Melissa Guo, BSBA ’21, posted this on behalf of Bear Studios.
Sometimes, the hardest part of college is being stuck in the limbo of not knowing which of many paths to take or passions to focus on. It is the pressure of making the “right choice” and not letting ourselves succumb to the “what if”s that follow.
Deciding on which interests to single out and transform into a career path is often difficult, given the limited exposure to different fields we have as college students and our general inability to decide on what we want.
And it can be daunting to feel lost and confused, especially because we tend to focus on the classmates who seem to have it all figured out. So, does being unsure of what we want really demand additional stress or signal falling behind in career development?
Being unsure is more than OK. In fact, it’s normal.
It is so normal that research from Pennsylvania State University shows that 50 percent of college students go into college undecided, and 75 percent will change their major at least once during their four years at a university.
With this in mind, we should focus on ways to make the career searching process seem less stressful.
Kill two birds with one stone
I have been an artist since I was 7, a debater since maybe before then. But the one thing that I have always wanted was to start my own business. At times, these interests intersect or make room for each other so it is possible to spend a few hours pursuing each. Yet most days, it is only practical to invest in a few.
To avoid burning out early, investing in activities that encourage exploring multiple interests at once is ideal. I joined Bear Studios, a student-run consulting firm that works with local St. Louis startups, as a design fellow. I found an intersection between business and the creative fields. I was able to test how to apply the concepts I learned in my art and design courses against a potential interest in business consulting.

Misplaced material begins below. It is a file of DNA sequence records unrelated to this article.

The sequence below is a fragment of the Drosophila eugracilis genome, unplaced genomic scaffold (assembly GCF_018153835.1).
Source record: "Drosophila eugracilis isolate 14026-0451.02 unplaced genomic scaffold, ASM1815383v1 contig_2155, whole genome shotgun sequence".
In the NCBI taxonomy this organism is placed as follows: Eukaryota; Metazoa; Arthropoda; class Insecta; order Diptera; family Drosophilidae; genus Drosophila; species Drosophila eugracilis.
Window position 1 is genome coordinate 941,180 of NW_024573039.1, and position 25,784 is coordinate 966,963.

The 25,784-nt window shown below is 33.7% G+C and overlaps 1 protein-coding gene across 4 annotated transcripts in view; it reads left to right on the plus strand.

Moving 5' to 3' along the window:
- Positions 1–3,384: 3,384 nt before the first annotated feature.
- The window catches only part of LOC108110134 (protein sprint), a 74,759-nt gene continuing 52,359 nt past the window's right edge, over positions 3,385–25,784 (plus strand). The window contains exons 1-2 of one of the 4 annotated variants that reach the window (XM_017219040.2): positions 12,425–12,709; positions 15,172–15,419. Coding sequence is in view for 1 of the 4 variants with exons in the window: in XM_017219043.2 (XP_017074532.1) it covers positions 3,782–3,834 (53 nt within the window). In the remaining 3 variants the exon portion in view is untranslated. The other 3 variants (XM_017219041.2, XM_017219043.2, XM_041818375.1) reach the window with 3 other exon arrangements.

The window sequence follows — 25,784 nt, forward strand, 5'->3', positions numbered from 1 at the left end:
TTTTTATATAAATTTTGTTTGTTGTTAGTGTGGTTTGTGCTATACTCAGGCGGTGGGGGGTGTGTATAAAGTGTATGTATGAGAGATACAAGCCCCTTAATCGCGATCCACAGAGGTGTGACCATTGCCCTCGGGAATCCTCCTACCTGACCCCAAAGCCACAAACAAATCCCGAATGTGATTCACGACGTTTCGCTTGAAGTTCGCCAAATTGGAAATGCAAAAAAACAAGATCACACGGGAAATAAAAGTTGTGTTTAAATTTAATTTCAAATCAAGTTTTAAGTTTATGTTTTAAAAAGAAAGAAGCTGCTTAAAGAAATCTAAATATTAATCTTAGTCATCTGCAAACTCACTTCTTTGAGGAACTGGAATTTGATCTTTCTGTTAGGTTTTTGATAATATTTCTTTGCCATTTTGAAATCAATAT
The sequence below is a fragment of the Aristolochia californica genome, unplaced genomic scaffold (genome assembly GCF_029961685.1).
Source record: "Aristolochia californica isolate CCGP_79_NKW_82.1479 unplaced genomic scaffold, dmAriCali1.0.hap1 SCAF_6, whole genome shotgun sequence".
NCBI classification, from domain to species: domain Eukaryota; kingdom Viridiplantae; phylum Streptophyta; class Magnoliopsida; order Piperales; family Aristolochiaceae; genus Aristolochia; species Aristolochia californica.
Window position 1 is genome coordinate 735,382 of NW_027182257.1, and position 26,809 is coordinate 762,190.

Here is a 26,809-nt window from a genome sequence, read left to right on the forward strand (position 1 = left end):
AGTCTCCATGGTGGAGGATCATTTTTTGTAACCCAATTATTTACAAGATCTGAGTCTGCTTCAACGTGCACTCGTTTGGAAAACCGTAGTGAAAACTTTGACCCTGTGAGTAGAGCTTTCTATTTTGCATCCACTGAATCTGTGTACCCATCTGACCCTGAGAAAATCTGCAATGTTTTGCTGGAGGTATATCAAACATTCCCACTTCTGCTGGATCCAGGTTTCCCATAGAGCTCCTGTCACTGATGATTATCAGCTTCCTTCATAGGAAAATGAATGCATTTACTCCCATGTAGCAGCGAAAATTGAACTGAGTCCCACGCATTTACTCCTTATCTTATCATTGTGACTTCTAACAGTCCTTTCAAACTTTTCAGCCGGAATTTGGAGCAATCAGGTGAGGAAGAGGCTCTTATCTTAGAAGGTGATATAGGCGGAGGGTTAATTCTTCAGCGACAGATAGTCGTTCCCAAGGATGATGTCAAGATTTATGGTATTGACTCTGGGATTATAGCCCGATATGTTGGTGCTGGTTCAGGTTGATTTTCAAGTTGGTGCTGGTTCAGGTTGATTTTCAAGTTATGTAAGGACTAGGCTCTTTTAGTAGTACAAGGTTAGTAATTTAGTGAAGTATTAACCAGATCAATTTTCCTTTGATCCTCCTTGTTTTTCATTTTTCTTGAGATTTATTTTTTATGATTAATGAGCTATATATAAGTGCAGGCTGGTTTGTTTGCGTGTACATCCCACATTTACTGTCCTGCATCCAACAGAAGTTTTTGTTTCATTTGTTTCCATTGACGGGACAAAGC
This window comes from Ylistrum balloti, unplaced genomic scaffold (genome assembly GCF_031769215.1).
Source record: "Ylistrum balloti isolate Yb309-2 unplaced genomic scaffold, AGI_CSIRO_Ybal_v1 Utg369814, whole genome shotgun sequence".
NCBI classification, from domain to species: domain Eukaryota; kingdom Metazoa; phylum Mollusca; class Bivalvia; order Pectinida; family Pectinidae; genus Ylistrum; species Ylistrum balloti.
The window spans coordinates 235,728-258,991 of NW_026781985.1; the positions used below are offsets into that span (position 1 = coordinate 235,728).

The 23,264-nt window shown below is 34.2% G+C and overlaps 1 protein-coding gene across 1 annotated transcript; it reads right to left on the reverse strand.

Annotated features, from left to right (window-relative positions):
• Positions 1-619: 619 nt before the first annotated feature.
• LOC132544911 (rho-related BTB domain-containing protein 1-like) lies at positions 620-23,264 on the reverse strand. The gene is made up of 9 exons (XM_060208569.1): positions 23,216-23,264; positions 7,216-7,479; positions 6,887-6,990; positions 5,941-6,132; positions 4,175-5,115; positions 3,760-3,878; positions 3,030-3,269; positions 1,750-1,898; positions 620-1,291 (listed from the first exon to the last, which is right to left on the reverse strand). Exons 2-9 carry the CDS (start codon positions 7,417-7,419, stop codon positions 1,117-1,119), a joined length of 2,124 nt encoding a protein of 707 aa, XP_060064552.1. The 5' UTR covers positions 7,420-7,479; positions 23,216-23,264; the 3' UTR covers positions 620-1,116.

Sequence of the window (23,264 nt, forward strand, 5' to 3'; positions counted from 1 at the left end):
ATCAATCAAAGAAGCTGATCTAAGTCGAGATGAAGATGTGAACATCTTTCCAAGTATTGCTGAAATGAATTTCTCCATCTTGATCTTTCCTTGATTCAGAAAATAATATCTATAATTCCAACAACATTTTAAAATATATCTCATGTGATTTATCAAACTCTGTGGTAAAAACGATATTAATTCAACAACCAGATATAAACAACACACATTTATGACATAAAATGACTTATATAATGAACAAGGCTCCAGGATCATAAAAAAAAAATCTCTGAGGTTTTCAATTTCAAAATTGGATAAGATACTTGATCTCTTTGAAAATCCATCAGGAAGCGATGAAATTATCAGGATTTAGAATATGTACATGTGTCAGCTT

Similar opportunities are provided by clubs like Beat Therapy, which combines interests in music and community service, or Engineers Without Borders, which focuses on both engineering and sustainability.
Putting in the time to find activities that cater to more than one interest is a great way to maximize exposure to different fields simultaneously.
When we focus so much of our time and efforts on understanding each career path, we are in danger of forgetting to spend time understanding ourselves.
Recently, Olin integrated a career aptitude test into the BSBA curriculum. The results are geared towards finding personal strengths and weaknesses in the workplace, as well as key personality traits, helping to match students with jobs that will not only play to their strengths but also be enjoyable to them. Similarly, reflecting on day-to-day habits, activities, and interests to truly understand which elements continue to drive us forward is instrumental in getting a better grasp of which career paths are suitable
To be sure which careers are the right fit or not requires a level of self-awareness that can only be built up over time.
Keep things in perspective
It is important to keep in mind that we are not alone in our struggles. Pulse surveys this year have shown that 79 percent of WashU students report feeling more stressed than their peers, which sheds light on how we tend to underestimate our abilities when comparing ourselves to others.
Developing the ability to keep things in perspective—truly understanding that there are so many others around us with the same insecurities—takes practice, but can eventually lead to having greater confidence in ourselves and the paths we choose in the future.
As long as we actively seek to be open-minded about potential career paths or interests, engage in activities that allow us to explore multiple interests, and spend more time trying to understand ourselves, figuring out what we want to pursue in life becomes a lot less daunting.
Pictured above: Melissa with two co-owners of Bears Bikes, a student-owned business on Washington University’s campus. Melissa aptly keeping things in perspective by trying her hand at exploring all of her interests to keep things in perspectives.